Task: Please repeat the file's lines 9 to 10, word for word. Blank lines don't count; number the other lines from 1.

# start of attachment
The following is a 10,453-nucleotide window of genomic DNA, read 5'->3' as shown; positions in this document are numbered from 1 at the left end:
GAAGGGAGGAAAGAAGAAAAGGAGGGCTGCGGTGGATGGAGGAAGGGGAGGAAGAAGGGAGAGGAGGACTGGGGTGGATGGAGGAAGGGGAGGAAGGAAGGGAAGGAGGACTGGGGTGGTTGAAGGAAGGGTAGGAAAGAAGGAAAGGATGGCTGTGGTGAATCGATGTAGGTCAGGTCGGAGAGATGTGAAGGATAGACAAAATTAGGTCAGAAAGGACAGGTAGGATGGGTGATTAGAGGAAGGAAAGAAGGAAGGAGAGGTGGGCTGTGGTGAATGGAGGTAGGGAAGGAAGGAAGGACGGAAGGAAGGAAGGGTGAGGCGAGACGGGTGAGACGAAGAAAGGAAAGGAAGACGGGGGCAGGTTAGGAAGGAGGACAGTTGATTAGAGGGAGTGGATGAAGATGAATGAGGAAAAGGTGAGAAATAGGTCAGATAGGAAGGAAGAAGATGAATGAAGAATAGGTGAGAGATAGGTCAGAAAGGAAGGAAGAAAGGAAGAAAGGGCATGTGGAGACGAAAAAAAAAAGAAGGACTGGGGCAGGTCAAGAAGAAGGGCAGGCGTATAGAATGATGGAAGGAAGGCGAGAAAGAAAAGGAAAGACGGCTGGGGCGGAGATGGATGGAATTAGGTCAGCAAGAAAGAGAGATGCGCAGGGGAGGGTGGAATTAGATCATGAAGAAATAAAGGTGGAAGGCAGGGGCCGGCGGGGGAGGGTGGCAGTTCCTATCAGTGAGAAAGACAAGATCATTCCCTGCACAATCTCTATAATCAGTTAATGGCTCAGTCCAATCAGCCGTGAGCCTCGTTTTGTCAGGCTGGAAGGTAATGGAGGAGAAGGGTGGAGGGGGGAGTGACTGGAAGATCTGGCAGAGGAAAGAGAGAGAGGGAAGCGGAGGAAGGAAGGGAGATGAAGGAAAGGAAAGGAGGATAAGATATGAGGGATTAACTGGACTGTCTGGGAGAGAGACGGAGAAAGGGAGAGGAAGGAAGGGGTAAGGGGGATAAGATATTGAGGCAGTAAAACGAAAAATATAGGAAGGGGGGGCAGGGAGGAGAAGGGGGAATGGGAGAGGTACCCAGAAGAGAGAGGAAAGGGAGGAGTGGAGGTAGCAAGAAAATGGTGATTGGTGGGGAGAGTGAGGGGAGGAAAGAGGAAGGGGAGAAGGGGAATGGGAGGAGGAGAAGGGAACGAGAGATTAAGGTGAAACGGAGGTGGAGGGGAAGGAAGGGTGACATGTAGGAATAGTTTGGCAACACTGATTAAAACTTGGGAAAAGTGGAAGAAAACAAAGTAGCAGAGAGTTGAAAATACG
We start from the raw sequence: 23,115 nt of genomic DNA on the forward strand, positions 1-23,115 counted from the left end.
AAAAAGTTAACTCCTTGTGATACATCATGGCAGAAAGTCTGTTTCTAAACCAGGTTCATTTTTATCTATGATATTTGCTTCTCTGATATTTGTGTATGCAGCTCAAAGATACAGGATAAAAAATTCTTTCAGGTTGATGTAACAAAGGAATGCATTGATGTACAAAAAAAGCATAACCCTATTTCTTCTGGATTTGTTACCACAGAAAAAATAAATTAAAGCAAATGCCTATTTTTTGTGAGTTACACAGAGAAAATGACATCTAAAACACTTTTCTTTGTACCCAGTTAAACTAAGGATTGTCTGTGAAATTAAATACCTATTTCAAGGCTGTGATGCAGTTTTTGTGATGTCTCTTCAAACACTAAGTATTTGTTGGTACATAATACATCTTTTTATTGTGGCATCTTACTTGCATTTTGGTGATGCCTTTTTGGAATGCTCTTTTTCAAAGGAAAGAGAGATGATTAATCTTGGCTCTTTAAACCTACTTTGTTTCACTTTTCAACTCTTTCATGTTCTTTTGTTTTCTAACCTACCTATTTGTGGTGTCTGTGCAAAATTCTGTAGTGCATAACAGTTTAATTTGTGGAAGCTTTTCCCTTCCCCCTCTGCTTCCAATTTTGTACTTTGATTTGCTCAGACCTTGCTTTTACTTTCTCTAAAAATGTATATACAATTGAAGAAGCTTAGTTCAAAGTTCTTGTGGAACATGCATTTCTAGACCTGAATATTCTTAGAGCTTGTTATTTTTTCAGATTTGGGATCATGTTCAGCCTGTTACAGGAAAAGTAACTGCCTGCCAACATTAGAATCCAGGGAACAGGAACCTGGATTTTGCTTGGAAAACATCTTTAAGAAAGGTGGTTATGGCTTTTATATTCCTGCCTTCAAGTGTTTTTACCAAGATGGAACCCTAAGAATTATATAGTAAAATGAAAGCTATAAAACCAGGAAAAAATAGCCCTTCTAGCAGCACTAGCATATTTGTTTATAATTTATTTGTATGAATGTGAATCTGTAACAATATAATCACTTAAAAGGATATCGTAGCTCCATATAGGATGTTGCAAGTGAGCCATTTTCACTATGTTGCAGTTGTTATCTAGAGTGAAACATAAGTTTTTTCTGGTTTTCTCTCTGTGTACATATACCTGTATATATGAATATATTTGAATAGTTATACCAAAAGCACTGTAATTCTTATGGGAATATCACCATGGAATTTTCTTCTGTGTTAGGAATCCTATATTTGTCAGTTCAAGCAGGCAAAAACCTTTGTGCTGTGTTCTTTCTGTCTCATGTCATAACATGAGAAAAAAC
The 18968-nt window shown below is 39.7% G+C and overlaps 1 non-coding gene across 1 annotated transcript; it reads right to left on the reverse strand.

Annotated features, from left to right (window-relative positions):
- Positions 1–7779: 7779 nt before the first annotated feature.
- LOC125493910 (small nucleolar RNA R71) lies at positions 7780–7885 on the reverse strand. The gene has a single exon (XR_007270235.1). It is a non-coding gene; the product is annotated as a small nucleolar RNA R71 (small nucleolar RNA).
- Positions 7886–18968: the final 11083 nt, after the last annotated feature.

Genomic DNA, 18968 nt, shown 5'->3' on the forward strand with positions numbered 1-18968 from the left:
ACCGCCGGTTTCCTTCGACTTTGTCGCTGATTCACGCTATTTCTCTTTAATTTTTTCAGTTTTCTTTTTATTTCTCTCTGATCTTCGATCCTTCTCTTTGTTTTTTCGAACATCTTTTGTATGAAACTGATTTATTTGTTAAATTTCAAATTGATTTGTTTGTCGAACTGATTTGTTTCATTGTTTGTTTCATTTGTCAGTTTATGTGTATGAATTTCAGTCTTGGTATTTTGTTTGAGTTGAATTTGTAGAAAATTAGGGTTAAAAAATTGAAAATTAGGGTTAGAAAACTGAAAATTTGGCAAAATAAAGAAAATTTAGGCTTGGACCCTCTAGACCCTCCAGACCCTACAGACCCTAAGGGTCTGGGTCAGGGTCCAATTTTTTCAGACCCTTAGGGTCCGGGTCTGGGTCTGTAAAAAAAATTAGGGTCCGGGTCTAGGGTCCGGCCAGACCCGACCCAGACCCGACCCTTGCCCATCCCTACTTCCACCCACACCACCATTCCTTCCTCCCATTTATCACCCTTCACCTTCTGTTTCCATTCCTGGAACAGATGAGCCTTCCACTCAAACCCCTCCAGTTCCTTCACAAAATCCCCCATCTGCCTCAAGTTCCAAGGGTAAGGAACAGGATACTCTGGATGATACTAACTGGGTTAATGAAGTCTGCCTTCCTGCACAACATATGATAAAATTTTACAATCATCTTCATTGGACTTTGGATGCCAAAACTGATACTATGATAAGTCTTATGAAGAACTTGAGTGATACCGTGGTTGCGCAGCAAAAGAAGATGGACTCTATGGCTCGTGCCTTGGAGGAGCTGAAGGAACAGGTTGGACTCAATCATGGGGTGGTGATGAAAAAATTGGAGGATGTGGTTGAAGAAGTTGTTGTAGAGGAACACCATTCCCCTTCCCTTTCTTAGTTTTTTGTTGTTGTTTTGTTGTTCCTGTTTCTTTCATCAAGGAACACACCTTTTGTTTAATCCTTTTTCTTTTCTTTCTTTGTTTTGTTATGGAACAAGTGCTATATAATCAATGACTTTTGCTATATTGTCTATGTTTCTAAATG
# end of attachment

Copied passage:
- Positions 7886–18968: the final 11083 nt, after the last annotated feature.

Genomic DNA, 18968 nt, shown 5'->3' on the forward strand with positions numbered 1-18968 from the left: